Lisbon: nothing but flowers


Bring more colour to Lisbon and to get citizens and retailers to decorate balconies and storefronts with flowers is the big idea behind Evadream, whose initiative was officially launched yesterday.

Some years ago, walking up Rua da Esperança, a well-known street bordering the old neighbourhood of Madragoa in Lisbon, two balconies with flowers caught our eyes. Red geraniums. “My house looks like the house of Amália”, the owner of one of thes flowery balconies used to say amused, referring to the mythical fado singer who loved this characteristic Portuguese flowers. These two balconies did convey a sense of beauty to this street, reinforcing somehow the traditional spirit of the neighbourhood. But the curious bit of this story is that both houses with flowers in their balconies were owned by Spanish girls. As for the rest of the street only a few discrete flower vases decorated the windows and the balconies. The years have gone by and the country has changed. The city is livelier, new business open every day, tradition is hype these days, tourists flock here, but walking around Lisbon the picture is pretty much the same, there is still a relative absence of flowers in the city’s windows and balconies. The answer may lay in the discrete nature of the Portuguese which is there in the colours of the garments, mostly in shades of grey, brown and beige, or in a certain lack of social engagement and sense of community which may be high In traditional neighbourhoods but lacking somehow in other neighbourhoods. Portuguese houses are nicely decorated in the inside but the outside of buildings is often a deserted and colourless landscape.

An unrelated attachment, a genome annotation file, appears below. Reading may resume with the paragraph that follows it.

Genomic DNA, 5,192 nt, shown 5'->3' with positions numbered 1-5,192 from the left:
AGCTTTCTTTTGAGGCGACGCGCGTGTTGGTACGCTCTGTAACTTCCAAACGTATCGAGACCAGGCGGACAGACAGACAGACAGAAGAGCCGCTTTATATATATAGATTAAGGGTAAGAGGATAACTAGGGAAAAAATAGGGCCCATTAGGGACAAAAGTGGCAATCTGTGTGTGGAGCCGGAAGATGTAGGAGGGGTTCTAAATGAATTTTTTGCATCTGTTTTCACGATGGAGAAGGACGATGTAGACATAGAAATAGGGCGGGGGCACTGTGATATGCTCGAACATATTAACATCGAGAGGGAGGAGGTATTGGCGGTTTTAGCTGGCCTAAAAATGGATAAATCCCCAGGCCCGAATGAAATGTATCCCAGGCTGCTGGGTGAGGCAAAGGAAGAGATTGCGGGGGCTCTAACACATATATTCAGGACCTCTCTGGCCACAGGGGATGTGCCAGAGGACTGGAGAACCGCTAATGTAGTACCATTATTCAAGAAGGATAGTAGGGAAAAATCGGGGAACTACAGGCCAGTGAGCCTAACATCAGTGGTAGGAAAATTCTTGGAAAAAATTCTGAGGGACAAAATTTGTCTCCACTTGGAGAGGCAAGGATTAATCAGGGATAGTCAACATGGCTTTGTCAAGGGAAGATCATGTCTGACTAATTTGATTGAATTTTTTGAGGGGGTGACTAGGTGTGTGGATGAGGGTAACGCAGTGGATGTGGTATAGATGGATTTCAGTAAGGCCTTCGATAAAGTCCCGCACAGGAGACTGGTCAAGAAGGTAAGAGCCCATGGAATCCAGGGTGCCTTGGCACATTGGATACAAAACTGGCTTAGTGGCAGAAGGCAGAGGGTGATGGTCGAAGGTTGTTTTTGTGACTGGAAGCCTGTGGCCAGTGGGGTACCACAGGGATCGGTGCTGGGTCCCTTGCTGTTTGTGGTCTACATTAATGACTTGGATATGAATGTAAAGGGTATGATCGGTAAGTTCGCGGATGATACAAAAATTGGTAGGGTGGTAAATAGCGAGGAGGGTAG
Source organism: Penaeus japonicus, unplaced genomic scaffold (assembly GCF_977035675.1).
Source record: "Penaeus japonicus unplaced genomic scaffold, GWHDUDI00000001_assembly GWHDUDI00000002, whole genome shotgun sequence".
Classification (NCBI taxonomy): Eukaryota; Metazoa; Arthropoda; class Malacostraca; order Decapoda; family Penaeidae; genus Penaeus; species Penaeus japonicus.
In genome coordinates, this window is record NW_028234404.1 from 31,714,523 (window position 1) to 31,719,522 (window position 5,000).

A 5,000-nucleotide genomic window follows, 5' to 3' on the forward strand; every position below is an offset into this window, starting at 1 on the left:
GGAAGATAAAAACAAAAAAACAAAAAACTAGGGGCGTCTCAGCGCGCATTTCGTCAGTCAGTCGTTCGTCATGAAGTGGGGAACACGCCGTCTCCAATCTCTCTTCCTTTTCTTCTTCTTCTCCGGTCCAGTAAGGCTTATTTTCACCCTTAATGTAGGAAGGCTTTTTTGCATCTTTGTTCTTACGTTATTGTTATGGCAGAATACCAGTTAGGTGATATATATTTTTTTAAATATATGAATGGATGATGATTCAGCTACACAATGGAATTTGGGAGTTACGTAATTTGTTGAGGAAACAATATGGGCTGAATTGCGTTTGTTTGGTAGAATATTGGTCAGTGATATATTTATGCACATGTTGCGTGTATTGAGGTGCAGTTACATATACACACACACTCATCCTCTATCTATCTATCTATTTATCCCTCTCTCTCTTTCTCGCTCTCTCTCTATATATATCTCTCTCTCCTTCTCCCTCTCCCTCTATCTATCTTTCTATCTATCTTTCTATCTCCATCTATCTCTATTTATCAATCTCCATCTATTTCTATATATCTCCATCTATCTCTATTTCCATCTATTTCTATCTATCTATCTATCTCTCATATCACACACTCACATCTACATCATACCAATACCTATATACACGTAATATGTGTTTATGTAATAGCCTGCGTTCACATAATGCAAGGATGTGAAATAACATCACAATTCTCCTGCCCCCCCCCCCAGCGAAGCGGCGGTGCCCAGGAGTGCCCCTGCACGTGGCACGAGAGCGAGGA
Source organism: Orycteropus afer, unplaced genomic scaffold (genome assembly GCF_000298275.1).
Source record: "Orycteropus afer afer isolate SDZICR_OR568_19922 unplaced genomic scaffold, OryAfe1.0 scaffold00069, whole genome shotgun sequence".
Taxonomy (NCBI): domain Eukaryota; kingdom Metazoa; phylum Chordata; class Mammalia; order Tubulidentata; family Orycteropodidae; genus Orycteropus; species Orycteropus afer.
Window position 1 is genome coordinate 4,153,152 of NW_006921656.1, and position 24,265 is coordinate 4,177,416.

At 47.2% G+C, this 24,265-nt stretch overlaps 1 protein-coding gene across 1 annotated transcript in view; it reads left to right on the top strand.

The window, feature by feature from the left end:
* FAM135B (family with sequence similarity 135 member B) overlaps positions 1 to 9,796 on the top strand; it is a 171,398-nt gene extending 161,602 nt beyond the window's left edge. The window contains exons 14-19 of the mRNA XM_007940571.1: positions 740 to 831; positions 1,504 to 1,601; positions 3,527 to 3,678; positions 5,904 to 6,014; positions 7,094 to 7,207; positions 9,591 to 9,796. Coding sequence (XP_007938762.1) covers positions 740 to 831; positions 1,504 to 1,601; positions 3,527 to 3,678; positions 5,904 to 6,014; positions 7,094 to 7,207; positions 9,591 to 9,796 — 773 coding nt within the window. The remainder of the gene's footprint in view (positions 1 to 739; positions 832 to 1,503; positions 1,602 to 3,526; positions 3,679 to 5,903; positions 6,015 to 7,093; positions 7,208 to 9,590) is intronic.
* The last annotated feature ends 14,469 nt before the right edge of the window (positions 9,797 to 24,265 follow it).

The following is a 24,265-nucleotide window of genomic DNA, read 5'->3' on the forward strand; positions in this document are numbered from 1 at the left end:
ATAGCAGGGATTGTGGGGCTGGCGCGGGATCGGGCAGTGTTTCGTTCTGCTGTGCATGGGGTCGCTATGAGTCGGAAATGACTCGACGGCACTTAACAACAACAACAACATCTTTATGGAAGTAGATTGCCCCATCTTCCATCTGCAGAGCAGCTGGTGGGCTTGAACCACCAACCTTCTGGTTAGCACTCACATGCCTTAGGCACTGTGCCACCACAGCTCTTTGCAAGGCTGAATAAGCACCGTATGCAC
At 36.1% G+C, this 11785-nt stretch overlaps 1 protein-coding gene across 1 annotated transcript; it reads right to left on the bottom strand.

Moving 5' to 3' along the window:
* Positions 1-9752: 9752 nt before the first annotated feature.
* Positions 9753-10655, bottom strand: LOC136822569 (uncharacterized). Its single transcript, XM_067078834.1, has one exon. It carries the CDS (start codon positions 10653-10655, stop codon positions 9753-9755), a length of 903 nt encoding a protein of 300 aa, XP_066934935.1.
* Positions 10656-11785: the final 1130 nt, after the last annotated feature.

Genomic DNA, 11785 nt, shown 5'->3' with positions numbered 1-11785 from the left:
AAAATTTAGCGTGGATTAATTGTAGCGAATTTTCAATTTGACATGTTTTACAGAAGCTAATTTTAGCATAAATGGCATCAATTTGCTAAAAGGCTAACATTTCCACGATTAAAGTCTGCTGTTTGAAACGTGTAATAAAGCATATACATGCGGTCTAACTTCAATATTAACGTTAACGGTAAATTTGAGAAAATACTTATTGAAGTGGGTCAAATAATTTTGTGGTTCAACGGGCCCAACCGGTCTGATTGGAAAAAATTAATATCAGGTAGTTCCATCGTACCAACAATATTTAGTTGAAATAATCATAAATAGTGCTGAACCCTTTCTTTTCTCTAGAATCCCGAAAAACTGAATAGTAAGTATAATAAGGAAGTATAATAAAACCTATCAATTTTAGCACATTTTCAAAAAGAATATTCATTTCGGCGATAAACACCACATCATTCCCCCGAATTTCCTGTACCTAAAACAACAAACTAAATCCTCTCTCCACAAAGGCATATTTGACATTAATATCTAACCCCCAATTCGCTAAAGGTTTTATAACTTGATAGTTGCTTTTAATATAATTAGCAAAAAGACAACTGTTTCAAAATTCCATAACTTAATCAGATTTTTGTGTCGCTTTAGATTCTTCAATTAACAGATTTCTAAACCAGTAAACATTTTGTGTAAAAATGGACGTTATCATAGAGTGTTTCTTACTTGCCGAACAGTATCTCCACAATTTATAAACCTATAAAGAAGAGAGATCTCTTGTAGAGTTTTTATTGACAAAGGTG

flowers Lack of colour was what Tó Romano, the CEO of the renowned model agency Central Models felt it was missing when he visited one village in Portugal. The place lacked indeed colour and he wondered what was missing there. Flowers, was the obvious answer. And what if we decorated the villages and cities of Portugal with flowers? The idea started revolving around his head and materialised with the launch of a book under the name “Evadream”. This book brings us to the main story and to António Romano’s big idea – turning Lisbon and the rest of towns and villages in Portugal in a true garden and the country a garden by the sea. Lisbon is the first town to join this major initiative and for that end a protocol was signed yesterday with the Lisbon Town Council with the aim to involve every parish in the city. The idea is to get everyone on board and to convey to all Lisboners a message of beauty and harmony between citizens and both public and private spaces. The challenge is pretty simple: get the people to put flowers in windows, balconies, façades and storefronts and to decorate an iconic space of each town parish with flowers, a model that can easily be replicated in other cities. Lisbon is a city worth a short visit or a prolonged stay, but with this initiative its promoters believe the city will have and additional appeal, attracting more tourists while injecting a new strength in markets and areas considered remote and rural.

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